“Lordy, was she really that sick? That sounds like a mess.” Miss Laura Mae offered.

“No, nothing was really wrong. She’s just the superstitious type and was convinced it was a sign she was going to die. Anyway, the whole bunch hung around the rest of the night and visited the next day, like it was their last chance to see each other. They made a bunch of long distance phone calls, which I know they’ll never pay for, ate up my week’s supply of groceries, drank up all my coffee, and even used up all the toilet paper. Even after she got out of the hospital, they kept right on visiting. The kids were running in and out banging the doors and screaming and yelling like a bunch of heathens. I stayed behind them with the broom an mop, but it was hopeless. It was horrible. I thought they never would go home. I am so tired, I could sleep for a week. We are out groceries. I don’t even have any dry beans left. We’ll be eating biscuits till payday.” Mother sighed.

“You know, my mother had a stroke last summer. They didn’t know if she’d make it. She lives out in Texas. I wanted to go, but we talked about it and Bill decided we really didn’t have the money. I didn’t get to go for three months. It’s strange how when it’s the man, it is so different. It makes me mad all over we didn’t go when Mama was sick. I could have missed my last chance then. Why are men so selfish?”

“Honey, that’s why I never married agin after Floyd died. Most men think they own their women, an’ women don’t need to do nuthin’ but tend to them, the younguns, an’ the house an’ garden. I wasn’t much past forty and still had a couple of younguns to raise when Floyd died, but it was a lot easier for me to take in ironin’, sew for the public, babysit, or sit with the elderly or the sick than have to answer to another man. Now, don’t get me wrong. They’s a’plenty o’ good men out there, but they do that one bad thing. They just keep on a’breathing in an’ breathin’ out.”

They both laughed till tears were running down their faces.

Miss Laura Mae’s House Part 9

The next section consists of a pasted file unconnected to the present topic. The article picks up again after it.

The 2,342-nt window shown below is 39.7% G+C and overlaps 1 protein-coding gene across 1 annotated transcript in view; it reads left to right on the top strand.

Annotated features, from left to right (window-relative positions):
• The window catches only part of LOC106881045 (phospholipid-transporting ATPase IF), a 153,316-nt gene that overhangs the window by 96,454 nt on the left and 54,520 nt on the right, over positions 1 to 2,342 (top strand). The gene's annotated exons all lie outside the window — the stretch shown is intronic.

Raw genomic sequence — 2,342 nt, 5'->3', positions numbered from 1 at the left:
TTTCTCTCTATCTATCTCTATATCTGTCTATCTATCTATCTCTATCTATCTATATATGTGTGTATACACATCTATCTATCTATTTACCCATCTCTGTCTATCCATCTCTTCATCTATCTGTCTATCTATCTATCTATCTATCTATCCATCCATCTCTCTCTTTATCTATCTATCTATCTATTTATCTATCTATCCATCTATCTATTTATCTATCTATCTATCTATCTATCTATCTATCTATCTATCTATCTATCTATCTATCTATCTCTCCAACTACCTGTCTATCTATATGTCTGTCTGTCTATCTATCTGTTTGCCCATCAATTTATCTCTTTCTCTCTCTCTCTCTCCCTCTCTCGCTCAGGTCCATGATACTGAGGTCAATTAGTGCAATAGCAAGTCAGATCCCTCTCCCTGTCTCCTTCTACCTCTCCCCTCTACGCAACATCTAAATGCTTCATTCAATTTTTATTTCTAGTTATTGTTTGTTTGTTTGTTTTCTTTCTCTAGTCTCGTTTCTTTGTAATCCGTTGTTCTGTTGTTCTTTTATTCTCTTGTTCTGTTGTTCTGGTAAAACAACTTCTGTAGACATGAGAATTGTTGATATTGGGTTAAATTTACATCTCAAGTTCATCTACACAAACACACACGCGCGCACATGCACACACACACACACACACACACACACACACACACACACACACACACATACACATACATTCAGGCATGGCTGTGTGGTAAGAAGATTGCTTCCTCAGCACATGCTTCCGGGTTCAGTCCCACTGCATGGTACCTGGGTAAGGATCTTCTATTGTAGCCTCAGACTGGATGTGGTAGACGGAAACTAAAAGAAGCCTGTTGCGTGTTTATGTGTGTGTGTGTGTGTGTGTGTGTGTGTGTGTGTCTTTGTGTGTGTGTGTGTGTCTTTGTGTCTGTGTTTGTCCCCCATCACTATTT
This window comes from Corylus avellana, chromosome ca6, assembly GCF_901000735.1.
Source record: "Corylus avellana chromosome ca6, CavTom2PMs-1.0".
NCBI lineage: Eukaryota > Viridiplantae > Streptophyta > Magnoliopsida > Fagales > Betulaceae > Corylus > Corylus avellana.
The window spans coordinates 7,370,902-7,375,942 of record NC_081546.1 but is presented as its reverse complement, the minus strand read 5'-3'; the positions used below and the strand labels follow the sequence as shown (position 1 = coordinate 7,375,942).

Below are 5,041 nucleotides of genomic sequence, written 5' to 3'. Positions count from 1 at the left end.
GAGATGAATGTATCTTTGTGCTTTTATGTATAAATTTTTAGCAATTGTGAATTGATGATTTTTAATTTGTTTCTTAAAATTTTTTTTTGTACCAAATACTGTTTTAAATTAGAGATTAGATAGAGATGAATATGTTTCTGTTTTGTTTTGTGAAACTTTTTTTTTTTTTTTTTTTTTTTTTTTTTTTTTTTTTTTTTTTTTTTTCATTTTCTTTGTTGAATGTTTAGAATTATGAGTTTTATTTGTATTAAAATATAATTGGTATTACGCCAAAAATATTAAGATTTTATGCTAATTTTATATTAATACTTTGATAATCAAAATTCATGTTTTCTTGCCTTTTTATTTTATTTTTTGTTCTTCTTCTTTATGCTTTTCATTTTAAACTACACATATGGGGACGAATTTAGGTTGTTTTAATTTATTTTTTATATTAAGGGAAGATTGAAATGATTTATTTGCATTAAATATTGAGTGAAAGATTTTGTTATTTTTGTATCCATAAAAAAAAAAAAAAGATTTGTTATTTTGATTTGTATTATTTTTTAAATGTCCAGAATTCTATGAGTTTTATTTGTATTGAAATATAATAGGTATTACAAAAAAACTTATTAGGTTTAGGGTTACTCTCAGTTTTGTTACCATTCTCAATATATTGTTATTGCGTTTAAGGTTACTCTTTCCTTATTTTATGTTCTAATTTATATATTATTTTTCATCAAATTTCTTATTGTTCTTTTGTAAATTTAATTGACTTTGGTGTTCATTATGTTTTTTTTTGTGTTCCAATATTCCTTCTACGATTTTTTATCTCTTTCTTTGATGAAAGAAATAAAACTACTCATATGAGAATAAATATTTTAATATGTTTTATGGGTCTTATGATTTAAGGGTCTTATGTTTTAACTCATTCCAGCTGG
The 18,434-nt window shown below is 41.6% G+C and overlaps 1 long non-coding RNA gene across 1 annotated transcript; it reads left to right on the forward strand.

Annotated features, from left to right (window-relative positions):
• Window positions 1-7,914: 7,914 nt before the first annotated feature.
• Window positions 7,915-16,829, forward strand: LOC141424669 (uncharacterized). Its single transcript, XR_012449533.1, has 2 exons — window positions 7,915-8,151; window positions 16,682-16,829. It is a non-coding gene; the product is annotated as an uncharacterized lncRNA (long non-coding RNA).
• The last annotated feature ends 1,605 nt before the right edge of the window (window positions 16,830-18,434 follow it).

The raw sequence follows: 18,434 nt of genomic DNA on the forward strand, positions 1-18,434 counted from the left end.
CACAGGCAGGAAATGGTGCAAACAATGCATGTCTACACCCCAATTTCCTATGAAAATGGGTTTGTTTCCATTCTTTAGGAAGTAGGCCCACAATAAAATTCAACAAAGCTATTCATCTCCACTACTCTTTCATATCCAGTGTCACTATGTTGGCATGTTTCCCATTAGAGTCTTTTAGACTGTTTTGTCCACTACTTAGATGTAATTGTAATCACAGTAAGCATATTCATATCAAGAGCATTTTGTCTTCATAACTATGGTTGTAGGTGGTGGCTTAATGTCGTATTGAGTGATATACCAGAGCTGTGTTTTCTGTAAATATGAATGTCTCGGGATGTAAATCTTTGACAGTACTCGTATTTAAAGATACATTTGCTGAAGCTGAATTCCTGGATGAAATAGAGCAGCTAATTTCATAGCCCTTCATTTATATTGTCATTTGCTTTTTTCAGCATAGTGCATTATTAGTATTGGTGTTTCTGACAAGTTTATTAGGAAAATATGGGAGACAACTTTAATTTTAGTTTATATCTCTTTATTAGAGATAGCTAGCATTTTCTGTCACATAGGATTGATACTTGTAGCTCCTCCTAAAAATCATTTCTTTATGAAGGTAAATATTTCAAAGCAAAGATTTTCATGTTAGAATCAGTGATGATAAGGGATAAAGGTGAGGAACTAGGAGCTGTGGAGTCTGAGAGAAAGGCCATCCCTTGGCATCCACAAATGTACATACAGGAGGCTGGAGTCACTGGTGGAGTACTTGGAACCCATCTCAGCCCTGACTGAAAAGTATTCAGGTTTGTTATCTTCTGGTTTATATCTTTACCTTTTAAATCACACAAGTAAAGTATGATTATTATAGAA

gossip 1Once again, I was sitting on the back step of Miss Laura Mae’s house with a biscuit. Miss Laura Mae was all flustered. I heard the phrase, “female trouble” and my ears perked up. Anything about “female trouble” got kids shooed outdoors. “Complications” rated even greater secrecy.

I’d just heard both. I hummed a tuneless something just so they’d be fooled into thinking I wasn’t listening. Occasionally, I said something to Miss Laura Mae’s old hound.

“Bessie, Floyd’s oldest sister was wild as they come when she was comin’ up. She slipped off an’ married when she was fifteen, and just stayed long enough to have them two young’uns. She like to drove her mama crazy. You couldn’t believe a word she said. She’d climb up on top of the house to tell a lie when it would’a been easier to stand on the ground and tell the truth. It seemed like she settled down an’ was gonna do good when she married Ben. He was a good feller an’ treated her kids good. He had that nice house his mama left him, worked steady and put his pay in the bank. I never heard him fuss with her. She was even Sunday School Superintendent down at the Mount Lebanon Baptist Church fer a while.

One year right before Christmas, she went to work in her sister’s café, waiting tables to git a little Christmas money. Ben didn’t want her to, said he could git whatever they needed, but she was bound an’ determined to do it. Wasn’t long before she was runnin’ around. She dumped them kids on her mama and run off with a feller named Jett. ‘Course, that didn’ last till the water got hot.

Next thing we knew, Bessie was in the hospital, her kidneys ‘bout shut down an’ she like to had a stroke. She pulled through but wasn’t able to do anything for a long time. Her sister Marthy took her in an’ took care of her an’ them kids for a good while. When she finally got back on her feet, she went back to Ben. The crazy thing was, she told ever’ body she’d been the one takin’ care of Marthy, ‘cause Marthy had been runnin’ around an’ got thataway while her husband Joe was off in the service. She claimed Marthy had took a bunch of quinine an’ got rid of the baby but it like to kilt ‘er. The whole thing was crazy. Ever’body knew what Bessie had been up to and knew about her being so sick in the hospital. I don’t know why she tol’ that crazy story layin’ it off on Marthy after she’d been so good to her. They just wasn’t no need. That was just how she is.

From my perch on the back step, I listened in, making no sense of the story, but knew it was good. I made up my mind to remember when I got a little older and smarter, I could figure out what it was all about.

https://nutsrok.wordpress.com/2016/04/27/miss-laura-maes-house-part-10/